The next article I encountered in my traversal of the chapters in the James Tenney anthology From Scratch: Writings in Music Theory is entitled simply “Darmstadt Lecture.” The lecture was delivered on July 26, 1990, when Tenney was one of the many composers attending that year’s Internationale Ferienkurse für Neue Musik, Darmstadt (international summer schools for new music at Darmstadt). I gathered from the first sentence of this article that much of the activity involved attendees presenting lectures to their fellow attendees; but, apparently, titles for the lectures were not required.
Tenney began by suggesting the title “Problems of Harmony (II),” the number indicating that Arnold Schoenberg had written a paper with the same title (without a number), which he presented as a lecture on January 20, 1927. (Given that date, it is clear that both the title and the presentation were in German.) Tenney then explained that the plural referred a variety of “smaller problems,” addressing different aspects of the overall topic. Those “subproblems” were, in the order discussed: the historical, the role of theory, the phenomenological, the psychoacoustic, the semantic, and the compositional.
My first reaction was that this fit neatly into “The Magical Number Seven, Plus or Minus Two,” the title of a famous paper by cognitive psychologist George Armitage Miller about how many different “items” you could hold in your head at any given time. However, much as I admired Miller and always enjoyed listening to him lecture, I realized that I was much more at home with the ancient tradition of division into three parts. That realization reminded me of the first time I tried to write something serious about the performance of music on this site, in which I explained why I had a tendency to be skeptical of recitals given by competition winners.
My overall framework followed the “rule of three” but in an unlikely manner. The foundation for my argument was the medieval trivium of logic, grammar, and rhetoric. I treated each of these as a “dimension” along which I could describe both my listening experiences and my negative response to those experiences. That article was written in March of 2007, and well over a decade later I continue to appeal to either parts of that framework or its entirety when taking on problems of both describing and evaluating listening experiences.
Tenney’s lecture, on the other hand, was the product of a composer, rather than a listener. Nevertheless, each of the problems he reviewed amounted to a problem that would confront anyone trying to describe a piece of music, whether it involved the nature of how the music would be performed or the nature of the experience from the perspective of a listener. As Tenney worked his way through the first five problems, I found myself sometimes nodding in agreement, sometimes feeling is if a lightbulb had gone on above my head, and seldom with a Spock-like arched eyebrow.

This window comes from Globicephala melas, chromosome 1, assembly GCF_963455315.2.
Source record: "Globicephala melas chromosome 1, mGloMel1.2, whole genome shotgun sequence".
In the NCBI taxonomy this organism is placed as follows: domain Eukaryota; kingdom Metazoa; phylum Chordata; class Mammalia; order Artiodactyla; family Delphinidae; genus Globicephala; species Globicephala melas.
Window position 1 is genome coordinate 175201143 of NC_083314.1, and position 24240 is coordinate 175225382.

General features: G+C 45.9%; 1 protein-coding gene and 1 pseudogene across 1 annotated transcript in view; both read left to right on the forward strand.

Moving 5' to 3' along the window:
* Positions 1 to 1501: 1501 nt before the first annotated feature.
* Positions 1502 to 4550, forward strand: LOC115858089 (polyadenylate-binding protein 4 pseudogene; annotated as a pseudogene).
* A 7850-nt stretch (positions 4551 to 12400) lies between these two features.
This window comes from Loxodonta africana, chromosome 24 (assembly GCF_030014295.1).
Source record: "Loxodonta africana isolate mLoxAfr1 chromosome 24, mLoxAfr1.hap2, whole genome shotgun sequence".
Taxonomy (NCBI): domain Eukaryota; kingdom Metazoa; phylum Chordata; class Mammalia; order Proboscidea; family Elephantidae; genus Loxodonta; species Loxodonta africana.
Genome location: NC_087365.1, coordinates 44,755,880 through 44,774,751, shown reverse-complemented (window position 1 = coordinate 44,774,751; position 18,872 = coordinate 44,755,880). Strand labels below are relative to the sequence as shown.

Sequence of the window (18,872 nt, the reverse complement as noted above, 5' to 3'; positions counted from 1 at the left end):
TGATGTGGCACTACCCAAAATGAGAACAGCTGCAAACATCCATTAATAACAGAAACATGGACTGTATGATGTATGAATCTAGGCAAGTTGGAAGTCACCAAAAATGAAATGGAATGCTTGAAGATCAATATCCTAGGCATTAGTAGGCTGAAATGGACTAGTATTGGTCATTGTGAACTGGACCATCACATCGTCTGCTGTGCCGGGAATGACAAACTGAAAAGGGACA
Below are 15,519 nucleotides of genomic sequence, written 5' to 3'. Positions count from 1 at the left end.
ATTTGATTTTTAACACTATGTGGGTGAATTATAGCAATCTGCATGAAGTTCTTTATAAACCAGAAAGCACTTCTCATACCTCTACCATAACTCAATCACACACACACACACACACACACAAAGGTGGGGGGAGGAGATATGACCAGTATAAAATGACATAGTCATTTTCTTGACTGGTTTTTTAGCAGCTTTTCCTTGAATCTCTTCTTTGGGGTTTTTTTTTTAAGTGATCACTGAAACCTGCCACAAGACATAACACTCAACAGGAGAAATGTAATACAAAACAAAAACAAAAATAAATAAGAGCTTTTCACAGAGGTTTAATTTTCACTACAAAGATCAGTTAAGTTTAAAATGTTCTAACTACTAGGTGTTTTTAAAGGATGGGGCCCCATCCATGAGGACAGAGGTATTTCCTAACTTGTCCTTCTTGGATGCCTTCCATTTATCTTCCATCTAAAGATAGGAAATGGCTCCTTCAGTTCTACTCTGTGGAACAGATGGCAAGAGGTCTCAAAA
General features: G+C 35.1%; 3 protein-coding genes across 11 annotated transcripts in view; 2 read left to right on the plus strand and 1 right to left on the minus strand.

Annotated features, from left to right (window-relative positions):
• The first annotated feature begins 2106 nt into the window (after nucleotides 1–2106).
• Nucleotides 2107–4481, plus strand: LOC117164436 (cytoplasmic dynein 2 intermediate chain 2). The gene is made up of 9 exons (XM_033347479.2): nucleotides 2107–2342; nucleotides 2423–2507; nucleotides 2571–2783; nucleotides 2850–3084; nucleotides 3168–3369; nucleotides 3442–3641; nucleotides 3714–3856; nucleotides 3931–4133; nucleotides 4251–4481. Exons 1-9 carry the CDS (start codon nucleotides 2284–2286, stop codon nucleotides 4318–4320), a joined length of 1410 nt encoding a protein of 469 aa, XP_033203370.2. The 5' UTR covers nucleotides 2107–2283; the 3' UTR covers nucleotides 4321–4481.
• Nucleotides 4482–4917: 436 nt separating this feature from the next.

However, when Tenney came to composition as a problem unto itself, I felt as if either or both of us had hit a brick wall. Rather than talking about composition as a particularly unique subclass of human behavior in general, Tenney devoted almost all of his attention to the concept of a “harmonic space.” His punch line then turned out to be that the activity of composition could be described in terms of “activity in harmonic space” (emphasis in the source text).
This surprised me for any number of reasons. One of the most important involved the close and friendly relationship that Tenney had with John Cage. (Tenney may be the first composer to appreciate and accept what Cage was doing since the early days when Cage and Pierre Boulez were correspondents.) The conclusion of Tenney’s lecture led me to wonder whether he had encountered Erik Satie’s (in?)famous dictum that “music is what happens at concerts.” Cage clearly embraced that assertion and never seemed to run out of innovative ways to exercise it.
Tenney, on the other hand, always seems to have fallen back on “marks on paper,” whether the medium was a score page, a mathematical proposition, or a line of code in a FORTRAN program. To be fair, it would not surprise me if those were also the three “frames of mind” found in every other participant of that year’s summer school. We are getting close to the 30th anniversary of that particular summer school, and I feel a need to ask whether we have advanced or regressed.
I would like to believe that no-one writes code in FORTRAN any more; and it has been quite some time since I have encountered anything requiring me to resuscitate my previous education in higher mathematics. The good news is that I still encounter a fascinating diversity when it comes to the sorts of marks on paper that pass from composer to performer. I take this as a significant departure from the need for “academic reinforcement” when one sets about to make music. The marks on paper have declared their independence from “academic constructs;” and I have yet to regret where that independence is leading us!